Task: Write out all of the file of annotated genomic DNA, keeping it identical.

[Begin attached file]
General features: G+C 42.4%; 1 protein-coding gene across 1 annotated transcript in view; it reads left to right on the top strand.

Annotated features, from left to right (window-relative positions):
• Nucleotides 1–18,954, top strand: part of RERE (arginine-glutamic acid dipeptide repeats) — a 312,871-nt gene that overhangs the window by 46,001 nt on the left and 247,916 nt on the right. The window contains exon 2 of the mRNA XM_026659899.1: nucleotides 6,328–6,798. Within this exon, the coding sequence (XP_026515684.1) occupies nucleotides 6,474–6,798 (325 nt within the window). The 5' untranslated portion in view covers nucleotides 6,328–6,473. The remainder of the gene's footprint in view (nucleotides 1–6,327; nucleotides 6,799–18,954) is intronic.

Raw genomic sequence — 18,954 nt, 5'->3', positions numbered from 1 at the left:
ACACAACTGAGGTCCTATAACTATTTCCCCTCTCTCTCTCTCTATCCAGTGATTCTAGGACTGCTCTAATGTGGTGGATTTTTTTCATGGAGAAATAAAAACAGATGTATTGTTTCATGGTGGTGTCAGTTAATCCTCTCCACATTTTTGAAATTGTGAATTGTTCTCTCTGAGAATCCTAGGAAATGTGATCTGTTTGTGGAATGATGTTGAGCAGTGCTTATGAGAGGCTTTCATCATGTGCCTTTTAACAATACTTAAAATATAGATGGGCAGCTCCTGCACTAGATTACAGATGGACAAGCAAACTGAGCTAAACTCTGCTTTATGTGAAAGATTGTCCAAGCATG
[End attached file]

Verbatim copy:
General features: G+C 42.4%; 1 protein-coding gene across 1 annotated transcript in view; it reads left to right on the top strand.

Annotated features, from left to right (window-relative positions):
• Nucleotides 1–18,954, top strand: part of RERE (arginine-glutamic acid dipeptide repeats) — a 312,871-nt gene that overhangs the window by 46,001 nt on the left and 247,916 nt on the right. The window contains exon 2 of the mRNA XM_026659899.1: nucleotides 6,328–6,798. Within this exon, the coding sequence (XP_026515684.1) occupies nucleotides 6,474–6,798 (325 nt within the window). The 5' untranslated portion in view covers nucleotides 6,328–6,473. The remainder of the gene's footprint in view (nucleotides 1–6,327; nucleotides 6,799–18,954) is intronic.

Raw genomic sequence — 18,954 nt, 5'->3', positions numbered from 1 at the left:
ACACAACTGAGGTCCTATAACTATTTCCCCTCTCTCTCTCTCTATCCAGTGATTCTAGGACTGCTCTAATGTGGTGGATTTTTTTCATGGAGAAATAAAAACAGATGTATTGTTTCATGGTGGTGTCAGTTAATCCTCTCCACATTTTTGAAATTGTGAATTGTTCTCTCTGAGAATCCTAGGAAATGTGATCTGTTTGTGGAATGATGTTGAGCAGTGCTTATGAGAGGCTTTCATCATGTGCCTTTTAACAATACTTAAAATATAGATGGGCAGCTCCTGCACTAGATTACAGATGGACAAGCAAACTGAGCTAAACTCTGCTTTATGTGAAAGATTGTCCAAGCATG